An elastomeric plastic composite such as a shear spring member, torsion member, idler roller or pulley utilize a cylindrical hollow body or sleeve of an elastomer and bond the internal surface thereof to a shaft. The outer surface of the cylindrical elastomeric body is also chemically bonded to an annular sleeve or shell of ultra high molecular weight polyethylene wherein the shell is cured simultaneously with the elastomeric sleeve to form an integral bonded unit on the shaft or sleeve while putting the rubber under high compressive forces. The outer shell and the elastomeric sleeves may be molded as axially spaced integral separate units bonded to a common shaft.
FIG. 1 is an isometric view of a torsion spring assembly with a forward portion thereof shown in cross section.
FIG. 2 is a cross-sectional view of a modified form of the torsion spring assembly shown in FIG. 1.
FIG. 3 is a longitudinal cross-sectional view of a modified form of the invention.
FIG. 4 is a modified form of an idler roller showing a portion thereof in cross-section.
FIG. 5 is a side elevational view of a roller showing a portion thereof in cross-section.
FIG. 6 is a cross-sectional view of the roller shown in FIG. 5 taken on line 5--5 thereof.
FIG. 7 is a further modified form of the invention showing in axial shear spring in a cross-sectional view.
FIG. 8 is a cross-sectional view of the shear spring taken on line 8--8 of FIG. 7.
Referring to the drawings, wherein like reference numerals designate like or corresponding parts throughout the several views, there is shown in FIG. 1 a hollow cylindrical shaft 10 (with an axial center line) made of a suitable metal such as aluminum, steel or brass. A rubber sleeve 12, which is the spring element, is molded and vulcanized in the usual way in the space between the shaft 10 and a pair of shell halves 14 and 16 that encompass the sleeve 12. The sleeve 12 is bonded to the exterior surface of the shaft 10. The shell halves 14 and 16 are formed from an ultra high molecular weight polyethylene having molecular weights from 500,000 to approximately six million. Such material has excellent wear properties including high impact strength, high breaking strength, and high bending strength.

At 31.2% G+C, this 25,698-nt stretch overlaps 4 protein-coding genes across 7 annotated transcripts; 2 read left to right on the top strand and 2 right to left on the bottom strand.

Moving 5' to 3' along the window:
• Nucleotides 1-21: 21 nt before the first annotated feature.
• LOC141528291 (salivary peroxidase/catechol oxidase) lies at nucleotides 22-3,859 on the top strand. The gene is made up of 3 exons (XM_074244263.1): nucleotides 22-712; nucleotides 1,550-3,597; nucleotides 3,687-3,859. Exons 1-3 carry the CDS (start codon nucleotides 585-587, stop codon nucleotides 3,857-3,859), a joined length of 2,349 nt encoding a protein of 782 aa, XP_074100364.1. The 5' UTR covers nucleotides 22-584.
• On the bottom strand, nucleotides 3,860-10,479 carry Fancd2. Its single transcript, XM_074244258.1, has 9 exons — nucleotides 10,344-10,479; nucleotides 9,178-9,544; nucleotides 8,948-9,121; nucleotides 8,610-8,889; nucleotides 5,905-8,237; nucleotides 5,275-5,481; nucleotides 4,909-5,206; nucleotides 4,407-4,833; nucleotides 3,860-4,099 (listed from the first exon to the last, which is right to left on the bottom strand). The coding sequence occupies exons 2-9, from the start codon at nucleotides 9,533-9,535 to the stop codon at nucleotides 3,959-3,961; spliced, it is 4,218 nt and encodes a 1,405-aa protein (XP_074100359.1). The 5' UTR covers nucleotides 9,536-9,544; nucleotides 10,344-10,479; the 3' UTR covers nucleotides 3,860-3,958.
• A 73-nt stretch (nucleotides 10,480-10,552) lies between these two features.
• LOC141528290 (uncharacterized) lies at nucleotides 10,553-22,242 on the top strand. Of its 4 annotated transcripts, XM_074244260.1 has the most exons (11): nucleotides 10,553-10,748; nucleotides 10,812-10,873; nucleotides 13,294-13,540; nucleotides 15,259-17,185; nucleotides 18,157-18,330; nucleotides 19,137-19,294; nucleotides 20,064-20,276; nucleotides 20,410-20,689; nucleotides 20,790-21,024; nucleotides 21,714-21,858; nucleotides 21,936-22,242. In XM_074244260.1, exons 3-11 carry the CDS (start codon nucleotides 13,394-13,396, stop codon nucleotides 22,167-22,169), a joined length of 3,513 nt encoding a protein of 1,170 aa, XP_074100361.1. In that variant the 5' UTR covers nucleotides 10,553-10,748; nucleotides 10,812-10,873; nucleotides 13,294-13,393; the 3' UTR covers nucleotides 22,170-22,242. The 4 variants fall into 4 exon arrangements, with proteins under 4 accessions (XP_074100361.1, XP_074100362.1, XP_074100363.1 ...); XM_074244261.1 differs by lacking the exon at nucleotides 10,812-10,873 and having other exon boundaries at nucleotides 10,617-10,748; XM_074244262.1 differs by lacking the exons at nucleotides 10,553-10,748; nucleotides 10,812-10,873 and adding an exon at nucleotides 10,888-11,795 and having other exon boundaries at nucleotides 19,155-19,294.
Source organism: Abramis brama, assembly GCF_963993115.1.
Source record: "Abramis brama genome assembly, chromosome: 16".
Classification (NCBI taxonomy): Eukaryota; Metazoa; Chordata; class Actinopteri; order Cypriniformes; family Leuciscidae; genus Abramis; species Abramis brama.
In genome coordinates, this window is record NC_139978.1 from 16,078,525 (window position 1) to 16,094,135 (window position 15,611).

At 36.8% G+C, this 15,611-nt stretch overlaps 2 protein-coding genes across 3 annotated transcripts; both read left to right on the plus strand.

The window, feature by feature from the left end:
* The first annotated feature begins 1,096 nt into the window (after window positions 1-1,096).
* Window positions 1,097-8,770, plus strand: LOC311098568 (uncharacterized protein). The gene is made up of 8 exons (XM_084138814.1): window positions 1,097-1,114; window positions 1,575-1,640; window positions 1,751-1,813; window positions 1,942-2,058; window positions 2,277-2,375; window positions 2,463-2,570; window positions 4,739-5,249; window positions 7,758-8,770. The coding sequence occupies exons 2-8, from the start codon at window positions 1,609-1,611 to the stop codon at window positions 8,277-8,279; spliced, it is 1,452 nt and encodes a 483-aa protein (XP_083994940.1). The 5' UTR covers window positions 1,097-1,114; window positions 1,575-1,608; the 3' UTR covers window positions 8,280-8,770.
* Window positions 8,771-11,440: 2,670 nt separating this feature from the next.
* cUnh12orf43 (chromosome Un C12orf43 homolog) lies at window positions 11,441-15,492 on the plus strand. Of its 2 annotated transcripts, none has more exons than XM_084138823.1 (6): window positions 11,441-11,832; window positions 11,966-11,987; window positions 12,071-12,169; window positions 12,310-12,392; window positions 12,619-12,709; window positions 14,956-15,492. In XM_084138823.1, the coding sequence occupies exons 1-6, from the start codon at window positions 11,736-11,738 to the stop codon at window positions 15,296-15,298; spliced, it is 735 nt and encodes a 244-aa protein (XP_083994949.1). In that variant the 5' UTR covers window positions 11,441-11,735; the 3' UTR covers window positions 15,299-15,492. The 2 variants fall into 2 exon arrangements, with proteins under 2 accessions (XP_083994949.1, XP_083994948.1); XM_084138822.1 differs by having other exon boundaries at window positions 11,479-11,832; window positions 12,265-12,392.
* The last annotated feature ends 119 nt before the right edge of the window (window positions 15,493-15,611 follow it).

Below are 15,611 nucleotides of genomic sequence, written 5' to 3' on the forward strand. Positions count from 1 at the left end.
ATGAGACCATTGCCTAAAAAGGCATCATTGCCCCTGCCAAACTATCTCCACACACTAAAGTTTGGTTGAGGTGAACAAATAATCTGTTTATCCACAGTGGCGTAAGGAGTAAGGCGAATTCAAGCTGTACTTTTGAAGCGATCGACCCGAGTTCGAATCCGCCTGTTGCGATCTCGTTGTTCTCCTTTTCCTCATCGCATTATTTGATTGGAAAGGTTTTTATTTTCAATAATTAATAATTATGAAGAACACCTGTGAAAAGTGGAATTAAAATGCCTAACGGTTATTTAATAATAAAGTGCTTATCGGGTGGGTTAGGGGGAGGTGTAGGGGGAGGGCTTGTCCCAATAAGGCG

The rubber sleeve 12 used as the torsion spring member may be an elastomer, an elastomer is defined as a substance that can be stretched at room tempeatures to at least twice its original length and, returns with force to approximately its original length in a short time. (See Glossary of Terms as prepared by ASTM Committee D11 on Rubber and Rubberlike Materials. Published by the American Society for Testing Materials).
The elastomeric or rubber material that can be used in constructing the torsion spring 12 can be any of the well known elastomers including for example natural rubber, copolymers of butadiene and acrylonitrile, copolymers of butadiene and styrene, copolymers of butadiene and alkyl acrylates, butyl rubber, olefin rubbers such as ethylene-propylene and EPDM rubber, fluocarbon rubbers, fluroisilicone rubbers, silicone rubbers, chlorosulfonated polyethylene, polyacrylates, polybutadiene, polychloroprene and the like.
Each of the half shells 14 and 16 has its respective mating edges 17 and 18 fused during the curing process such that the edges are not distinguishable and the shells 14 and 16 are a single homogeneous shell as a result of the curing of the rubber sleeve 12. With the shell halves 14 & 16 made of ultra high molecular weight polyethylene material, there is a greater shrinkage of the shell relative to the rubber sleeve 12 since the coefficient of thermal expansion of the ultra high molecular weight polyethylene is approximately 3.6 times the amount of shrinkage of the rubber ring 12, thus providing a substantial compressive force on the rubber to achieve a good flex life in the rubber. In this action the outer surface of the elastomeric sleeve 12 is chemically bonded to the outer shell. During the molding and curing operation of the outer shell 14 and 16, a pair of diametrically opposed keys 19 and 20 are formed on the outer periphery of the shell to provide a convenient means for connecting the rubber torsion spring to an external operating member. During the curing of the ultra high molecular weight outer shell and the subsequent cooling sufficient compressive forces are exerted upon the rubber sleeve 12 to relieve the thermal stresses in the rubber while leaving sufficient residual compressive forces on the rubber which are desirable to give good flex life in the rubber. The center line of such outer shells 14 and 16 along with rubber sleeve 12 which is annular in shape have a common axis that is coincident with the axial center line of shaft 10 as seen in FIGS. 1 and 2. As seen in FIG. 1, the outer shell (14-16) and the cylindrical hollow rubber body or rubber sleeve 12 is an elongated longitudinally extending member having an axial length that is substantially greater than the radial thickness of such hollow rubber body or rubber sleeve 12. The length of the cylindrical hollow rubber body 12, shaft 10, and the outer shell (14-16) also referred to as the cylindrical polyethylene sleeve are all of the same length.